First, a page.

Key Messages from the July FORCE Community Webinar: Coaching Approach for Country Engagement in Burkina Faso

Background

The July FORCE community webinar explored the coaching approach through the lens of the Burkina Faso country engagement process. The coach from our engagement in Burkina Faso, Dr Jean-Paul Dossou and a Burkina Faso policymaker who was a major stakeholder, Dr Lamine Traore, were invited to discuss the skills used to ensure a successful process. The discussion was between a giver and a receiver of the coaching approach using the country engagement framework and highlighted key steps in the country engagement process including problem identification and solution development. The panellists were invited to answer several questions and provide real-life examples of critical steps from the engagement.

The objectives of the session include to:

  1. Describe the coaching approach using the country engagement process in Burkina Faso.
  2. Highlight key skills used to achieve a successful country engagement.
  3. To explore the coaching approach and country engagement process from a stakeholder’s perspective

SHP challenges in Burkina Faso

The Burkina Faso 10-year national health plan includes a national strategy for health financing which is currently being implemented. This plan is in effect from 2018 – 2030 and implementing Strategic Health Purchasing (SHP) is a critical part to effectively achieve the goals outlined in the plan. However, this process required both technical and institutional support to be effective.

Supported by the World Bank (WB), Thinkwell and SPARC, the Burkina Faso health financing stakeholders developed a strategy that outlined the way forward for implementing SHP in the country. The SPARC coach provided in-person technical support to Burkina Faso between December 2020 and January 2021 and virtual convenings. The technical support method used by SPARC enabled the health system stakeholders to take ownership of the strategy development and implementation process for strategic purchasing of health services in the country.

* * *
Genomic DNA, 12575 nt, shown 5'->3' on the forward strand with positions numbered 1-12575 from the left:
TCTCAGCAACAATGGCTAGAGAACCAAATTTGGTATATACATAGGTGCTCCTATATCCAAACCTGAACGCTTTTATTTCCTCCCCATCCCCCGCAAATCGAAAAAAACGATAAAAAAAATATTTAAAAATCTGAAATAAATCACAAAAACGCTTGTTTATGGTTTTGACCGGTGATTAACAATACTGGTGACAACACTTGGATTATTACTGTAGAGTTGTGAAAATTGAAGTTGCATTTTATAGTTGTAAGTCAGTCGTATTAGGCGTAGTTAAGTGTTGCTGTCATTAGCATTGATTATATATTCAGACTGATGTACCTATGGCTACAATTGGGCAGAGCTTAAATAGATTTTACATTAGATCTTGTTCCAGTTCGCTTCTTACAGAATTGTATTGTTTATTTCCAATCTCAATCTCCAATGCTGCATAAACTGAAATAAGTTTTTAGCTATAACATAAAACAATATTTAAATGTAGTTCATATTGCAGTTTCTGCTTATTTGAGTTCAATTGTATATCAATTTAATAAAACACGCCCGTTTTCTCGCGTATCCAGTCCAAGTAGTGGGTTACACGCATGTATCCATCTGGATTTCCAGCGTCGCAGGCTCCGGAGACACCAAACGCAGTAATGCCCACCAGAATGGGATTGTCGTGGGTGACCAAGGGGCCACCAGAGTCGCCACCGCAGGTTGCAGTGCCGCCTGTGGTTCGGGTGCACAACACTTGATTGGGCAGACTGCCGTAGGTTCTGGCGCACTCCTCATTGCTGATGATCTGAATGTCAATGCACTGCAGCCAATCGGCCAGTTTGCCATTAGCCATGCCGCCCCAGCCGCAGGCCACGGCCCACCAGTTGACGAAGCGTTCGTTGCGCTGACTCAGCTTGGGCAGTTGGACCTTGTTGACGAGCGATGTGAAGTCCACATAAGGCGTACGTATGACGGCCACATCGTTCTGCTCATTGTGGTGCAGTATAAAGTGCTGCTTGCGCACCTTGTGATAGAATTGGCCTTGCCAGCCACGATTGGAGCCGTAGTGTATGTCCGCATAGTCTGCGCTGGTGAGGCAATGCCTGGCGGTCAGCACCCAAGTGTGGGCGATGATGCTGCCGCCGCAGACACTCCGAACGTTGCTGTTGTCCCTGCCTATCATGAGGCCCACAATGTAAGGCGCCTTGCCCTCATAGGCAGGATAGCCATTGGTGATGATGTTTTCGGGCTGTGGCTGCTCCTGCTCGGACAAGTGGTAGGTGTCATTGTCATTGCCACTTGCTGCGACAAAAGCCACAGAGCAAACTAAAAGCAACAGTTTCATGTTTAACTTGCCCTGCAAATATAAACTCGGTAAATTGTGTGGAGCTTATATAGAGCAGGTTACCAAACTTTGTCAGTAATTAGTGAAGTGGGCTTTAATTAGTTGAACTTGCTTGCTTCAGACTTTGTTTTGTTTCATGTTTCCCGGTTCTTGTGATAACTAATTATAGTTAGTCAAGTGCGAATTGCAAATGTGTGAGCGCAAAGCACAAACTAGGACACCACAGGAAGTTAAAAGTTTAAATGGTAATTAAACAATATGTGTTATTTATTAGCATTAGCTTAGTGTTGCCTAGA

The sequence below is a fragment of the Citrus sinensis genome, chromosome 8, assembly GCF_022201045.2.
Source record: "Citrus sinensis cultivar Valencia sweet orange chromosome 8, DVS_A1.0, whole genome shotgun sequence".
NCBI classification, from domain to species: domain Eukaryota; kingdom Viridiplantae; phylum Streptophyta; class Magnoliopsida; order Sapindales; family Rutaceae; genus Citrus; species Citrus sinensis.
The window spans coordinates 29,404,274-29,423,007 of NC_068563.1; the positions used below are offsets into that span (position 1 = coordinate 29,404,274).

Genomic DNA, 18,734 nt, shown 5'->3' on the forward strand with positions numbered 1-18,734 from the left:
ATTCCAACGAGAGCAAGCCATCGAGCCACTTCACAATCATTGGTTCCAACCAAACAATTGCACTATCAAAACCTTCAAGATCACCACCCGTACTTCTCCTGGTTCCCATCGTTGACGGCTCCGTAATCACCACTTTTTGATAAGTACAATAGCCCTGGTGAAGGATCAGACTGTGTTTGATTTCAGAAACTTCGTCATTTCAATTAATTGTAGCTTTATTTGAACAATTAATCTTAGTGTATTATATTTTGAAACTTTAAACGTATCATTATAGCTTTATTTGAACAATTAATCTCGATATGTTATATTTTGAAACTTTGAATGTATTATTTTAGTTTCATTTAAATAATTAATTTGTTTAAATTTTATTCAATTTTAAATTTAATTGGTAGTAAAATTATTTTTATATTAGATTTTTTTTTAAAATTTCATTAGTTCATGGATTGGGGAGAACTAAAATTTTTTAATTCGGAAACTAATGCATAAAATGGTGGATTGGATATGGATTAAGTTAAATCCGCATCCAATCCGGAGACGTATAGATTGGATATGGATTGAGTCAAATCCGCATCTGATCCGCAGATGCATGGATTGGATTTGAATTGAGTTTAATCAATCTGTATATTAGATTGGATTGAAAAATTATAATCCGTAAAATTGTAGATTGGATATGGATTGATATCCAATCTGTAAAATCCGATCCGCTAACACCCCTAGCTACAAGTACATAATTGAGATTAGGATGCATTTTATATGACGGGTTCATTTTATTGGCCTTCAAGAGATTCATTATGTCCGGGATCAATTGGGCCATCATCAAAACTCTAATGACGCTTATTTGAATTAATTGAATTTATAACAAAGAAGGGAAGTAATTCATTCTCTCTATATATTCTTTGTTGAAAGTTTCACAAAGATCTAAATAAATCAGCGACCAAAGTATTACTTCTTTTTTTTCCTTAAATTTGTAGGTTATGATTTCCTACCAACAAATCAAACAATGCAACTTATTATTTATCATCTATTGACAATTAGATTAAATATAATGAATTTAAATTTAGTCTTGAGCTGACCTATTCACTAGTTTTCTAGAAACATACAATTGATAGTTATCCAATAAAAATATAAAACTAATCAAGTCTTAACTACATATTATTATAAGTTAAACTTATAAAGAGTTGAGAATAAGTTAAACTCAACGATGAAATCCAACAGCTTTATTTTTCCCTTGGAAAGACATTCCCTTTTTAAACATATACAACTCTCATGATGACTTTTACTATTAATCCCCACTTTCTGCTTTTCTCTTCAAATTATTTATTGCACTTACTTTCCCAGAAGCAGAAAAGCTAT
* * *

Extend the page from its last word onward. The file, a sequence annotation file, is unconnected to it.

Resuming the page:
Summary of technical and non-technical skills

Through early engagements with in-country stakeholders, the coach identified two streams of stakeholder expectations for the country engagement – an urgent stream and a long-term agenda. The urgent stream focused on restructuring an existing WB project on SHP that should have started in 2018 but was struggling to spend the existing resources effectively due to conflicting definitions of SHP and how the funds would be conceptualized and channelled to relevant activities to achieve SHP.

The coach advanced a common definition of Strategic Health Purchasing that was developed and agreed upon by various country stakeholders. To do this, he reviewed the literature on SHP to identify a definition for SHP that contained all its key functions but was also structured in a way that was easily understood and agreed upon by the country stakeholders. The definition was integrated into the current version of the restructured project which is being validated by the WB in preparation for the implementation of this project.

Several key skills were utilized by the coach to achieve a successful country engagement. These skills include:

Technical Skills

  • Technical knowledge of the project area (health financing, health system strengthening and universal health coverage).
  • Good understanding of qualitative research to gather relevant information from stakeholders and synthesize effective recommendations to achieve the project goals.
  • Good understanding of the complexity of health systems in practice, political economy analysis to understand the root causes to resistance and difficulty of stakeholders
  • Process facilitation to assist stakeholders in different factions to align on SHP and its importance to achieving the goal of universal health coverage.